Second is where do we have the highest levels of language endangerment on earth? Third is where do we have the lowest levels of scientific documentation? Many languages have never been documented; there's no dictionary or book or recording or archive anywhere where you can go to hear those languages. You can only hear them from the mouths of speakers. So where we have these three factors coming together–high diversity, high endangerment and low scientific knowledge–we have a language hotspot. I'm working with Dr. Greg Anderson of the Living Tongues Institute for Endangered Languages and also this project is part of the Enduring Voices program at National Geographic's Society.

We have identified approximately two dozen hotspots including a couple in North America. There's one in Oklahoma and there's one in the Pacific West which includes part of British Columbia and Oregon, Washington State down into Northern California. For more detail, people can go to the site, there's an interactive map and all other sorts of media and information.

Beyond the language itself, what is lost when the language dies?

It's a great question and people say you know, "Wouldn't it be a better world if we all spoke English?" I can appeal to a kind of intuition. Anybody who speaks two languages knows that you find things that just aren't translatable directly. There are certain concepts, certain ways of thinking about the world. You experience a gap or a loss if you try to render it directly in the other language.

To people who are monolingual and who haven't experienced that moment of frustration, I would say let's look at all the rich systems of knowledge where we can demonstrate that indigenous people know more about their ecosystem than scientists know about it.

Can you give an example of this?

In my book, When Languages Die, I've focused a lot on Siberia because that's where I spent the most time doing field work. I talk about an amazing system for classifying reindeer developed by the Tofa people of Siberia. They have a four dimensional matrix; every reindeer can be classified by age, sex, ease of riding and fertility. And it's a highly complex system. It's a technology that has allowed them to survive and to thrive in one of the harshest environments on earth and it isn't directly translatable. They don't have words for all these things in Russian or in English and so when they shift to a global language rapidly and under pressure, they lose this knowledge; it erodes.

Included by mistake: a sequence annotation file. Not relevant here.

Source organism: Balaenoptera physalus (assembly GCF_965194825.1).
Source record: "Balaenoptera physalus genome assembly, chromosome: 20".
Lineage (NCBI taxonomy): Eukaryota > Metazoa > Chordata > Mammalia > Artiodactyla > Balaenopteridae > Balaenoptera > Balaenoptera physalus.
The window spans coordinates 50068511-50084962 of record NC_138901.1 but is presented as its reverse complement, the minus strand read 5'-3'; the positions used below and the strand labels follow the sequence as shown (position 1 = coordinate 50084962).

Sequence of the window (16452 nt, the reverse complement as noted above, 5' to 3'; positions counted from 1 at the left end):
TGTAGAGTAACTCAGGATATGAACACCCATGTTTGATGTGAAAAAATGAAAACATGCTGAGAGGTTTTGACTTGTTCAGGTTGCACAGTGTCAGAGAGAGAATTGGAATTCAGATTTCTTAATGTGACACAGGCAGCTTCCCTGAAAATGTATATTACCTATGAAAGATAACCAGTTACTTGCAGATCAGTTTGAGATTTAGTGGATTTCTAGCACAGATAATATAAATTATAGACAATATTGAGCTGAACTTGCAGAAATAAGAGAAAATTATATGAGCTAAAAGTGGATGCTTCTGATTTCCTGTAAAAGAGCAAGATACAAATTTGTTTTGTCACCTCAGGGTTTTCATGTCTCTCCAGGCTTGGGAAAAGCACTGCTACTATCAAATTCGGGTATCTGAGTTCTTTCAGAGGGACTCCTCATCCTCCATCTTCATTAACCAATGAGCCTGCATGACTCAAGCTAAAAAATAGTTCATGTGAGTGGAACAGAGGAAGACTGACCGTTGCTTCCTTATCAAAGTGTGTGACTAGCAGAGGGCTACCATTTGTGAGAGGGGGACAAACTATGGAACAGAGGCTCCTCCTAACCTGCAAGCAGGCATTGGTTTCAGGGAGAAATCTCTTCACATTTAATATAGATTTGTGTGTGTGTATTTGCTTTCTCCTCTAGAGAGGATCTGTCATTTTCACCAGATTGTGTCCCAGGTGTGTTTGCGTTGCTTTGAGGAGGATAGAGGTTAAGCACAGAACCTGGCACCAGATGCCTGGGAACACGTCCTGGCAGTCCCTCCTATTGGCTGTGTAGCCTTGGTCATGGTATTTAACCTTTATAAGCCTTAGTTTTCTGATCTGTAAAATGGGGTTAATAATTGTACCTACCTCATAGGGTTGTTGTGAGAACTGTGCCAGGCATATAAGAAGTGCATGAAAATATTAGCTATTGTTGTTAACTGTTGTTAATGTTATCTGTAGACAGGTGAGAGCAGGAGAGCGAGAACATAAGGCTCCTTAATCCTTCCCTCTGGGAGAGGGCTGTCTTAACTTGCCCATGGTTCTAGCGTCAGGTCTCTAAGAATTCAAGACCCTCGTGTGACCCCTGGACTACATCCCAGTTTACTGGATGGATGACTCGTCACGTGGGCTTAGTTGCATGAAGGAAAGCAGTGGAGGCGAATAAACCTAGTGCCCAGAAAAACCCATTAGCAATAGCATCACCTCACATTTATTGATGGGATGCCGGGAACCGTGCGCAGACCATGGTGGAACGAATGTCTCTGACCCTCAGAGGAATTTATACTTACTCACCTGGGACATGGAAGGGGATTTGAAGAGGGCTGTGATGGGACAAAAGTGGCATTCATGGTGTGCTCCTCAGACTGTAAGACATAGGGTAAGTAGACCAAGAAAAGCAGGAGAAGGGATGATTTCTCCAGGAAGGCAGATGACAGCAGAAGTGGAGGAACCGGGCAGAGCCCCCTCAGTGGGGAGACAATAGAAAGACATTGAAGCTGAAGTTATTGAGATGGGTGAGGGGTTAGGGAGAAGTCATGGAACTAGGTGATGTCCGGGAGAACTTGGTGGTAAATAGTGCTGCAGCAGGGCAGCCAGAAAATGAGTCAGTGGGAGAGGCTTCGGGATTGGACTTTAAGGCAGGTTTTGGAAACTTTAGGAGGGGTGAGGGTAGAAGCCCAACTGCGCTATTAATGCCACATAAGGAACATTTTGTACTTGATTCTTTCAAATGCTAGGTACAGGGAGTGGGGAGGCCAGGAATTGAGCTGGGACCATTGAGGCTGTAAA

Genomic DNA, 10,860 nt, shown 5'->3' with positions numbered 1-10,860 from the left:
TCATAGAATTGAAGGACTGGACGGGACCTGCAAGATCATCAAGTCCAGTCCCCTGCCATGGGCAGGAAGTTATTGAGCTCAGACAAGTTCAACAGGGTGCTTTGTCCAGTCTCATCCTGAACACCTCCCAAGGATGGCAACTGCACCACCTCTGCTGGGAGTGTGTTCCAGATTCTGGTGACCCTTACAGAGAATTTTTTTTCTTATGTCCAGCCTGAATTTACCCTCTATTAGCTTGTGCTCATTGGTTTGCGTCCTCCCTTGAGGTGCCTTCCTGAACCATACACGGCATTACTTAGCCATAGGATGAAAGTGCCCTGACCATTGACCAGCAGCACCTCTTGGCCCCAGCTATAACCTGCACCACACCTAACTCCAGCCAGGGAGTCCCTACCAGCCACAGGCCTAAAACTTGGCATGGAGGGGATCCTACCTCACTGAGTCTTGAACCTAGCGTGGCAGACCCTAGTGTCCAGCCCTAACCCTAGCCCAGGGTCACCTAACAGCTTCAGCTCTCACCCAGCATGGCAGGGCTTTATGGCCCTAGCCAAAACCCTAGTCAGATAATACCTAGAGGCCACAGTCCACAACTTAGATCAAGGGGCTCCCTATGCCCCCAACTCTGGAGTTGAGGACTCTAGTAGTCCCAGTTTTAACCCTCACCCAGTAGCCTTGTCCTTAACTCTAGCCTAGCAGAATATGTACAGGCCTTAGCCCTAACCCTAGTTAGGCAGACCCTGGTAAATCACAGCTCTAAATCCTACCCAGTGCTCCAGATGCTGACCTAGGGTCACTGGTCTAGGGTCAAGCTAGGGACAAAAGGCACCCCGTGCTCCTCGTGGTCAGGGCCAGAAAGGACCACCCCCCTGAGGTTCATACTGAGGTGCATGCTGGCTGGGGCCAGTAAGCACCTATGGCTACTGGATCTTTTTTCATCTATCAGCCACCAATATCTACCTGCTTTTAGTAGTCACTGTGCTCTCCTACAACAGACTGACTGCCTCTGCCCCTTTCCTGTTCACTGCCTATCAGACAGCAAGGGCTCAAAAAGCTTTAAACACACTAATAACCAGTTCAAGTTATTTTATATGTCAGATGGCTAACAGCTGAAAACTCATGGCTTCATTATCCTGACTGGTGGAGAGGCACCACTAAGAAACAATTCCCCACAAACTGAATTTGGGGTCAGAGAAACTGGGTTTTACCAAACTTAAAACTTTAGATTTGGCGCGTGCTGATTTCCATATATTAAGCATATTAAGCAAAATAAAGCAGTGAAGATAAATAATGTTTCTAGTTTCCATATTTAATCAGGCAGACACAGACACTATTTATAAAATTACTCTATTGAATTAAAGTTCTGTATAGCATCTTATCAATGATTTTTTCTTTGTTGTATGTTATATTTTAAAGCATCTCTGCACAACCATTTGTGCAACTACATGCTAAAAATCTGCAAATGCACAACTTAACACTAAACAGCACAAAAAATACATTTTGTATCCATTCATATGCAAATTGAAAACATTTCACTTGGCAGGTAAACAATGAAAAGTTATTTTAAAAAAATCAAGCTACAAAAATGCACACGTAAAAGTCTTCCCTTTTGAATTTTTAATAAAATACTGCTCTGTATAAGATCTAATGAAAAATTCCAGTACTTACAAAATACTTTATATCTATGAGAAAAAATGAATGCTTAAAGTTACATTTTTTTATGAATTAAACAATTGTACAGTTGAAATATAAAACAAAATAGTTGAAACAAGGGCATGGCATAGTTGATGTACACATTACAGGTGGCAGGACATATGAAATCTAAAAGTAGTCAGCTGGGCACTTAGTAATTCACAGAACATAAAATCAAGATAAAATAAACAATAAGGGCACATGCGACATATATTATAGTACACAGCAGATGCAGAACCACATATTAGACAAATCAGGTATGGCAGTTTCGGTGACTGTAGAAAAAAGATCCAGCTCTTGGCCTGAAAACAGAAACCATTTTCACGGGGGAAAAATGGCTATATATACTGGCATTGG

We are losing knowledge about medicinal plants, about marine ecosystems, about crops like rice of which there are more than one hundred and twenty thousand varieties–many of them are only known by indigenous people. They're losing this intellectual patrimony. Not to mention the historical information, the mythology; creation myths. These are amazing things that have never been written down and don't exist in books anywhere.

It seems to be harder for people to grasp this scale of loss than it is when a section of the Amazon forest is clear-cut–they understand that species of plants that we don't even know exist are going to disappear.

That's right; we're losing stuff and the fact that science doesn't know those species, doesn't mean that humans don't know those species.

That's a good point–can you elaborate please David?

Indigenous people are the experts on their ecosystems and it's very, very common to have this kind of false discovery paradigm, when a team of North American scientists will go into Venezuela or New Guinea and then they'll issue a press release saying "We discovered six new species of birds" and so on. What they didn't typically do on these expeditions is sit down and speak to the local indigenous people in their own language and say "Why don't you tell us what you know about the birds and the fish and the plants in your habitat?" The scientists who have done that have been awestruck at the complexity of knowledge. They often had more sophisticated and more fine-grained systems for classifying birds, for example, than we have in our Western scientific taxonomy. So there are many, many cases like that where local people know more about their ecosystem than science does. Northern people have incredibly sophisticated knowledge of ice and water patterns and migration patterns and in an era of global warming, this is of critical importance. So we have what I call the "triple threat" of extinction; you have ecosystems and species in collapse; you have languages in collapse, and you have the knowledge systems about those ecosystems which are contained in the languages also in collapse.

Are most of these last speakers or remaining speakers aware that when they pass away so does their language?

They are aware and they have great feelings which they express more eloquently than I possibly can – the oppression of their languages and the failure to transmit them and in some cases, the disinterest or the disdain of the younger generation.